Preparing to have your first child can be exciting and stressful. You know your life is going to change, and it’s impossible to be ready for everything. Experienced parents will reassure you that you’ll figure it out as you go along, but it can help if you have some planning in place even if those plans eventually change—which they probably will.
Managing with a New Baby
The thought of bringing your child home and being fully responsible for him or her can be overwhelming, particularly if you don’t have much or any experience with babies. The good news is that most of the time, you can trust your instincts. Babies let you know when they are hungry or need changing, and you’ll quickly develop a rapport. However, the first few weeks can be tough, and it can help if you get some extra support in place. Ideally, a family member or friend could be on call or even come and stay with you for a few days or weeks since you and your partner will probably both be exhausted. If this isn’t possible, think ahead about what you’ll need. Making healthy freezer meals so you don’t have to cook, getting blackout curtains and a white noise machine for those times when you are able to grab some sleep and ensuring that you have a plentiful supply of diapers and formula can all go a long way toward preparing you.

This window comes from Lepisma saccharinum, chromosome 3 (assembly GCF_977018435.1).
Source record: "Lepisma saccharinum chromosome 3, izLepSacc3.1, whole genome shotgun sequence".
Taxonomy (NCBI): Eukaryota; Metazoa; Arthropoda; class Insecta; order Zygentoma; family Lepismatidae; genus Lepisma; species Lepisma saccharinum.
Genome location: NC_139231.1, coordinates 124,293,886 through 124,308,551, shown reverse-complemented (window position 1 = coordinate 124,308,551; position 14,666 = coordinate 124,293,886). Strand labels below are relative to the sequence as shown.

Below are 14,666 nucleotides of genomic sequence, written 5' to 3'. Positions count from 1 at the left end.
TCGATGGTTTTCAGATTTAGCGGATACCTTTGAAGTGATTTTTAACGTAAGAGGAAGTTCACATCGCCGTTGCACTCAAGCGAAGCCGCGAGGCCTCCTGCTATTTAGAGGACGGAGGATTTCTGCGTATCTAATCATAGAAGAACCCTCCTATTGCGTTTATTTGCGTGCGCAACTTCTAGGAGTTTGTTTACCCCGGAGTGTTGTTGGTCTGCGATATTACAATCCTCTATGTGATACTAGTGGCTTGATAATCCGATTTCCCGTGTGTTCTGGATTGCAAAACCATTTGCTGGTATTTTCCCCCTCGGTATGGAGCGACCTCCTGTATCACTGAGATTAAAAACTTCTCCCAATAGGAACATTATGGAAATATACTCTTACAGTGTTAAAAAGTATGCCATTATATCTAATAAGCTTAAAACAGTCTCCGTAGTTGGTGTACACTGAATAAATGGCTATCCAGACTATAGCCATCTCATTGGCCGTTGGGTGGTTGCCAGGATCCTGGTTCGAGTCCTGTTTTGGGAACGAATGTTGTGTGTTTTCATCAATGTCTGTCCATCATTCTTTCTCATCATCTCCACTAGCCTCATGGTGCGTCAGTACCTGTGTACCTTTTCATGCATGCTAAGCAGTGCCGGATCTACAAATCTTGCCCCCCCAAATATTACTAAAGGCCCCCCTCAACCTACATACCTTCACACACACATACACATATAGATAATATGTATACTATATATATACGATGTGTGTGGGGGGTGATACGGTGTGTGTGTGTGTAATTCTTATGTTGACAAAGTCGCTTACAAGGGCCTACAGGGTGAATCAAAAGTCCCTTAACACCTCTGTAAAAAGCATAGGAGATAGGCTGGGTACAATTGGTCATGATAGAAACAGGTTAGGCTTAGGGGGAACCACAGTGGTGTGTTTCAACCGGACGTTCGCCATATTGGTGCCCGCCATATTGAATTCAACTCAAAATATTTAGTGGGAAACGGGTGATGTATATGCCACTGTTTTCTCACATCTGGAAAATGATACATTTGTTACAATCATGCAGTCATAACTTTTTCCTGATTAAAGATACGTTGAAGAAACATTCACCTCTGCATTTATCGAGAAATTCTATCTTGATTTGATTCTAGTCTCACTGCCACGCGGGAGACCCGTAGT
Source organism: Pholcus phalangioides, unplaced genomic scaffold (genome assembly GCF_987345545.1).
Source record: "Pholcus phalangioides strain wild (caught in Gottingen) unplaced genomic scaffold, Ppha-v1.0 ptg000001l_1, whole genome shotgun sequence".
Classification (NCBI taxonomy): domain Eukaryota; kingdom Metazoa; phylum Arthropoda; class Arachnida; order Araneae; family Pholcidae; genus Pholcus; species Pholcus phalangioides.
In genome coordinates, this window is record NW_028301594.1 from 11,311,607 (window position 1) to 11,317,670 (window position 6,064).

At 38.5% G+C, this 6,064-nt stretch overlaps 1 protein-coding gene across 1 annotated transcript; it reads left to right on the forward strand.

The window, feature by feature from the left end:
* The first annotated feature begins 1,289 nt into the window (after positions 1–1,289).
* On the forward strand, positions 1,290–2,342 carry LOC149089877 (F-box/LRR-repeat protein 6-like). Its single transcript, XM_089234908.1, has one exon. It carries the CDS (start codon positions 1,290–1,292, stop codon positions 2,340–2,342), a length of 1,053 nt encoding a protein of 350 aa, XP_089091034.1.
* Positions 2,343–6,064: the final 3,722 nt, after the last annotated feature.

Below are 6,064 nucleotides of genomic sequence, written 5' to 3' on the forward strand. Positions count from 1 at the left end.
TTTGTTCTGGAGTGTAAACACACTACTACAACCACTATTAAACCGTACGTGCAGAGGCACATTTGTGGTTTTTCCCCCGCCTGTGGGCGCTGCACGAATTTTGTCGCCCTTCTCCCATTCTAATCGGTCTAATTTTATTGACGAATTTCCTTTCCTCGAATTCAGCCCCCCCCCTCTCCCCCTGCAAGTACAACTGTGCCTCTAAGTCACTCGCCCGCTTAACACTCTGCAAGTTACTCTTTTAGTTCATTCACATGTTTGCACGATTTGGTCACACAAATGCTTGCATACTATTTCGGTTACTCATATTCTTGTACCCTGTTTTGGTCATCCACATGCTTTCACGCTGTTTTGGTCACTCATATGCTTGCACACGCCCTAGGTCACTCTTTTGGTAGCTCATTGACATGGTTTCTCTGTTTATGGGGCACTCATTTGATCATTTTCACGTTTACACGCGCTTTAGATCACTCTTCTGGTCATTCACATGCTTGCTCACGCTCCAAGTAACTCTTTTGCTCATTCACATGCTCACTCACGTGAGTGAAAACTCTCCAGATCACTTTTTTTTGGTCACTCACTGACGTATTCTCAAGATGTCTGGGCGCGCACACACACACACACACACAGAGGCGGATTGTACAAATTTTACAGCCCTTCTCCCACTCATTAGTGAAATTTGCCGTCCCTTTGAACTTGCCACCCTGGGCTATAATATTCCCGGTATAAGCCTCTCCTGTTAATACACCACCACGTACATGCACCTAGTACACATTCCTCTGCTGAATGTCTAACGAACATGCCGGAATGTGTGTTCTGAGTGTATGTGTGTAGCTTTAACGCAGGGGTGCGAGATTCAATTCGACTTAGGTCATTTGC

Paying for College
The above takes care of the short term, but what about the long term? Many parents start worrying about how they’ll pay for their child’s college before the child is born. You can start a 529 savings plan with your child as beneficiary that gives you certain tax breaks and benefits. Keep in mind that scholarships and grants are also a possibility, and while your primary concern may be ensuring that your child does not have to go into too much debt to attend college, both federal and private loans may offer attractive interest rates. A lot can change in the next 18 years before your child is ready to attend college, but the process for getting private student loans is currently easier and more streamlined than ever before. It is likely that these options will continue to be available in the years to come.
Future Proofing Your Lifestyle
Future proofing is a term that is used by businesses and organizations to think about how to create products and processes that can easily accommodate anticipated future changes, but you can do this in your personal life as well. In fact, in some ways, you probably already have. If you bought a vehicle or a house based on how many children you anticipate having, this is a form of future proofing. You or your partner might have also made career decisions based on this. Another consideration is the school district your child might attend based on where you live. Future proofing is far from foolproof because unanticipated events could alter your plans. However, it can be a great exercise for reducing anxiety and can still lay the groundwork for problem solving even if the future does not go exactly to plan.